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  •  Elliott Abrams speaks at a UNSC session.

    Elliott Abrams speaks at a UNSC session. | Photo: Reuters

Published 25 June 2019

Elliott Abrams brushed aside questions over whether Washington had lost interest amid other pressing foreign policy issues such as tensions with Iran and China trade talks.

U.S. special representative for Venezuela Elliott Abrams attempted to downplay the failure of his country’s campaign against the Venezuelan government of Nicolas Maduro saying Tuesday that U.S. President Donald Trump is still committed to a pressure campaign to force regime change in the South American country. 

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The campaign has failed to dislodge Maduro, who has retained the support of Russia and China. Along with money countries in the global south who have rejected Washington’s attempts to gain support for their intervention policies in Venezuela. 

The United States and many of its right-wing allies were quick to recognize opposition lawmaker Juan Guaido as the country’s “interim president” of Venezuelan after he illegally declared himself as such in violation of the country’s constitution and rulings of its supreme court. 

Elliott Abrams brushed aside questions over whether Washington had lost interest amid other pressing foreign policy issues such as tensions with Iran and China trade talks.

He also firmly rejected the possibility that Maduro could be part of a unity government in Venezuela as negotiations in Norway between representatives of the government and the opposition in Norway have stalled in recent weeks. "It is hard to see how he is part of the solution or could be part of a transition government," Abrams told reporters.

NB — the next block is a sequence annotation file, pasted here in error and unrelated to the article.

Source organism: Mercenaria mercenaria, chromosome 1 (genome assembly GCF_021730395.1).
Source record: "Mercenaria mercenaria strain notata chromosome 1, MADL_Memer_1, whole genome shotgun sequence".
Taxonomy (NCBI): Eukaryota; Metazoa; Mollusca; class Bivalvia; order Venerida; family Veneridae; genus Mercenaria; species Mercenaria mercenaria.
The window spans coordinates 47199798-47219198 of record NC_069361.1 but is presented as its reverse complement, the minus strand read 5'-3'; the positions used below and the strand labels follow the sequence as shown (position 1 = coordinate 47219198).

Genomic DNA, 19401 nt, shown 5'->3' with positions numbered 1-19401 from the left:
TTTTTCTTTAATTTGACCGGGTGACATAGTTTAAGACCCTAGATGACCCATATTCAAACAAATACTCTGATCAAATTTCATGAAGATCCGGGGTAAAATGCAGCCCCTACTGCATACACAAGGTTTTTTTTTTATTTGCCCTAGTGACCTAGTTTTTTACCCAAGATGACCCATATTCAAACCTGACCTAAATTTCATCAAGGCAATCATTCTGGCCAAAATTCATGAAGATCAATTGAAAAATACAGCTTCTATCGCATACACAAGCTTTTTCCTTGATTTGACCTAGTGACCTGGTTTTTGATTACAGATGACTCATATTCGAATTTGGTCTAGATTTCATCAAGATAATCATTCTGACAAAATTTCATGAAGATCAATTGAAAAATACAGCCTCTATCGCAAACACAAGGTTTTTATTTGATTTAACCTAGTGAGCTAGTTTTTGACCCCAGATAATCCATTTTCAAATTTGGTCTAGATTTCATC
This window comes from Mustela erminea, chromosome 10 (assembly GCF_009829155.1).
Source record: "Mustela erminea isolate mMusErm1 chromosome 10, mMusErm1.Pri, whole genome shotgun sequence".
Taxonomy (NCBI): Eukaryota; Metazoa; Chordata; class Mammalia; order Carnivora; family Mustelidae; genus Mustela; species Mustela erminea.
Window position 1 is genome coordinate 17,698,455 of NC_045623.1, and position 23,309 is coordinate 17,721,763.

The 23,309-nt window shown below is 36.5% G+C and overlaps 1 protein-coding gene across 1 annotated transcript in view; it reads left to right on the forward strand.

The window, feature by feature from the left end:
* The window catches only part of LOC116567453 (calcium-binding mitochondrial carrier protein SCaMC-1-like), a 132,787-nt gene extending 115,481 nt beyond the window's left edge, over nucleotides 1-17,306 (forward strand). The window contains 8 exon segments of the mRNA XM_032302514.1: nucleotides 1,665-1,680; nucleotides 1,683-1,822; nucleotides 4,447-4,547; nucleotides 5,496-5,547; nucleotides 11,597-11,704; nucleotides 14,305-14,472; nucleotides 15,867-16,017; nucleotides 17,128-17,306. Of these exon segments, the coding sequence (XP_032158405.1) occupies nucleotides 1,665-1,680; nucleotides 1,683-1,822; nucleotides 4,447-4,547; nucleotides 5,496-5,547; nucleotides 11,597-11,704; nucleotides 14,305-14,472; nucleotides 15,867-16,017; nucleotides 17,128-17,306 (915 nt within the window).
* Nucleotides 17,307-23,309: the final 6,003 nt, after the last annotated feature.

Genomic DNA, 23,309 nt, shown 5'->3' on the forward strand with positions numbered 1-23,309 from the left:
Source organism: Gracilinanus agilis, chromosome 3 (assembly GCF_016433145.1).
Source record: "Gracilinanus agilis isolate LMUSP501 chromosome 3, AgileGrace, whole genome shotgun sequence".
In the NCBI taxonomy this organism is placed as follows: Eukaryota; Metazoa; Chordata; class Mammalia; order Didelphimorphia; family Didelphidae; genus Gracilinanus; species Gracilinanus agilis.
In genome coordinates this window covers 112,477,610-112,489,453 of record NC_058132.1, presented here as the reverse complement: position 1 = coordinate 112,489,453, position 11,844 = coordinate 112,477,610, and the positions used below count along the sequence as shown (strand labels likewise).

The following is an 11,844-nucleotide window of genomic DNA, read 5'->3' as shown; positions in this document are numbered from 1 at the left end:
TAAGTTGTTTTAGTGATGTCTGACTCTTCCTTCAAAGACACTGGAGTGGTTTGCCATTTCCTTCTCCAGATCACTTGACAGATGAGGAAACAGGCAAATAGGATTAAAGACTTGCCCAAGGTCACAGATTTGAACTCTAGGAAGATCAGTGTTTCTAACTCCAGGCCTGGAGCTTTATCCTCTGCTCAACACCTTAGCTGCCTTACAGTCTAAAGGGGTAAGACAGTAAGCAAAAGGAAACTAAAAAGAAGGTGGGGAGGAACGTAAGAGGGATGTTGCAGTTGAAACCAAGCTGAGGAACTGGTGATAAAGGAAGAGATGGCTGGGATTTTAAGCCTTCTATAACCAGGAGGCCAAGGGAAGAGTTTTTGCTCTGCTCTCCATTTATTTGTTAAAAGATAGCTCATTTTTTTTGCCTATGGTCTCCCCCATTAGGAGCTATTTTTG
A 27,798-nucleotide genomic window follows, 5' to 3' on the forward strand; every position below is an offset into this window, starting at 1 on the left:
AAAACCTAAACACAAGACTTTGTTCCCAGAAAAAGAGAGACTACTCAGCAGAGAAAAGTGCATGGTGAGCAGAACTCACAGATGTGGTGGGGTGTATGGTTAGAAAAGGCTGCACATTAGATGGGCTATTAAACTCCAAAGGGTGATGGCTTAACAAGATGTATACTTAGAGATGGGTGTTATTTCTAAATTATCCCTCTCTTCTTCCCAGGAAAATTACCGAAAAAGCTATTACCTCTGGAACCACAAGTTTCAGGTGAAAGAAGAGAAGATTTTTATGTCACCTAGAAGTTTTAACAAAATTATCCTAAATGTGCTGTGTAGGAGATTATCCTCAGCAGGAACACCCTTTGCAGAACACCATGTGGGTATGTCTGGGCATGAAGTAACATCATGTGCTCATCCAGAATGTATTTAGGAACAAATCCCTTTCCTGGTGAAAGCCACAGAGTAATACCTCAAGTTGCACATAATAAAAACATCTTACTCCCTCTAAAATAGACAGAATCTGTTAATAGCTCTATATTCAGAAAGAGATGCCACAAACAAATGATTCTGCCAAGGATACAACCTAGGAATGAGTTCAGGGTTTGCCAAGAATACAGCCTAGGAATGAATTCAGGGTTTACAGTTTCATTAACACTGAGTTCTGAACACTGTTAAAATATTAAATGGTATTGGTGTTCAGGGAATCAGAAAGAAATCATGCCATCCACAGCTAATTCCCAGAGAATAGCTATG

Citing examples that Venezuela remained a priority for the administration, Abrams said Trump raised the topic with Canadian Prime Minister Justin Trudeau during their June 20 meeting. Vice President Mike Pence also traveled to Miami to help send off the U.S. Navy hospital ship USNS Comfort on a medical mission to South America to help with displacedVenezuelans.

"It is not a sign of uninterest," said Abrams. "The notion that there is at the highest levels of the government a diminution of interest is just simply false."

Abrams said he hoped to meet with Manuel Cristopher, a Venezuelan general who turned against Maduro, who is now in the United States.

Abrams said the administration "did not bring" Cristopher to the United States, but added: "We're happy he is here, makes it easier to have more conversations with him."

Cristopher, who was the head of the South American country's Sebin intelligence service, has been accused by the Maduro government of being behind the failed attempted coup against the leftist government on April 30 as he conspired to help Guaido by releasing opposition leader Leopoldo Lopez, who was under house arrest.

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